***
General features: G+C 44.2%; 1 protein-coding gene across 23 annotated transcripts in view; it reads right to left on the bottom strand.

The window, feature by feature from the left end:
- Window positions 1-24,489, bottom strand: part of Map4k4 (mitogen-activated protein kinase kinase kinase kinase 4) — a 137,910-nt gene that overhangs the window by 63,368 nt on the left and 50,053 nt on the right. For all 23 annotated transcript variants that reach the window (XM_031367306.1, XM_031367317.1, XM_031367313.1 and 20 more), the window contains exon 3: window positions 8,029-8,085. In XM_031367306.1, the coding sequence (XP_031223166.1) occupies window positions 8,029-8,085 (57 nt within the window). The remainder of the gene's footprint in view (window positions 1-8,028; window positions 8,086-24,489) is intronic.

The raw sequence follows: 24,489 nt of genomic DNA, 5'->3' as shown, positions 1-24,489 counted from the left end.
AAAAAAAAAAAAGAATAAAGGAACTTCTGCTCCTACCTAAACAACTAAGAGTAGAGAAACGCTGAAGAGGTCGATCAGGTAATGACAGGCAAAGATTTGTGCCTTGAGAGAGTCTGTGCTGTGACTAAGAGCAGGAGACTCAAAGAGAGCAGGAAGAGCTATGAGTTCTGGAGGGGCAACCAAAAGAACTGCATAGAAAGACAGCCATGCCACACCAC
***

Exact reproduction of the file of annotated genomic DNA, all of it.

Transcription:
General features: G+C 44.2%; 1 protein-coding gene across 23 annotated transcripts in view; it reads right to left on the bottom strand.

The window, feature by feature from the left end:
- Window positions 1-24,489, bottom strand: part of Map4k4 (mitogen-activated protein kinase kinase kinase kinase 4) — a 137,910-nt gene that overhangs the window by 63,368 nt on the left and 50,053 nt on the right. For all 23 annotated transcript variants that reach the window (XM_031367306.1, XM_031367317.1, XM_031367313.1 and 20 more), the window contains exon 3: window positions 8,029-8,085. In XM_031367306.1, the coding sequence (XP_031223166.1) occupies window positions 8,029-8,085 (57 nt within the window). The remainder of the gene's footprint in view (window positions 1-8,028; window positions 8,086-24,489) is intronic.

The raw sequence follows: 24,489 nt of genomic DNA, 5'->3' as shown, positions 1-24,489 counted from the left end.
AAAAAAAAAAAAGAATAAAGGAACTTCTGCTCCTACCTAAACAACTAAGAGTAGAGAAACGCTGAAGAGGTCGATCAGGTAATGACAGGCAAAGATTTGTGCCTTGAGAGAGTCTGTGCTGTGACTAAGAGCAGGAGACTCAAAGAGAGCAGGAAGAGCTATGAGTTCTGGAGGGGCAACCAAAAGAACTGCATAGAAAGACAGCCATGCCACACCAC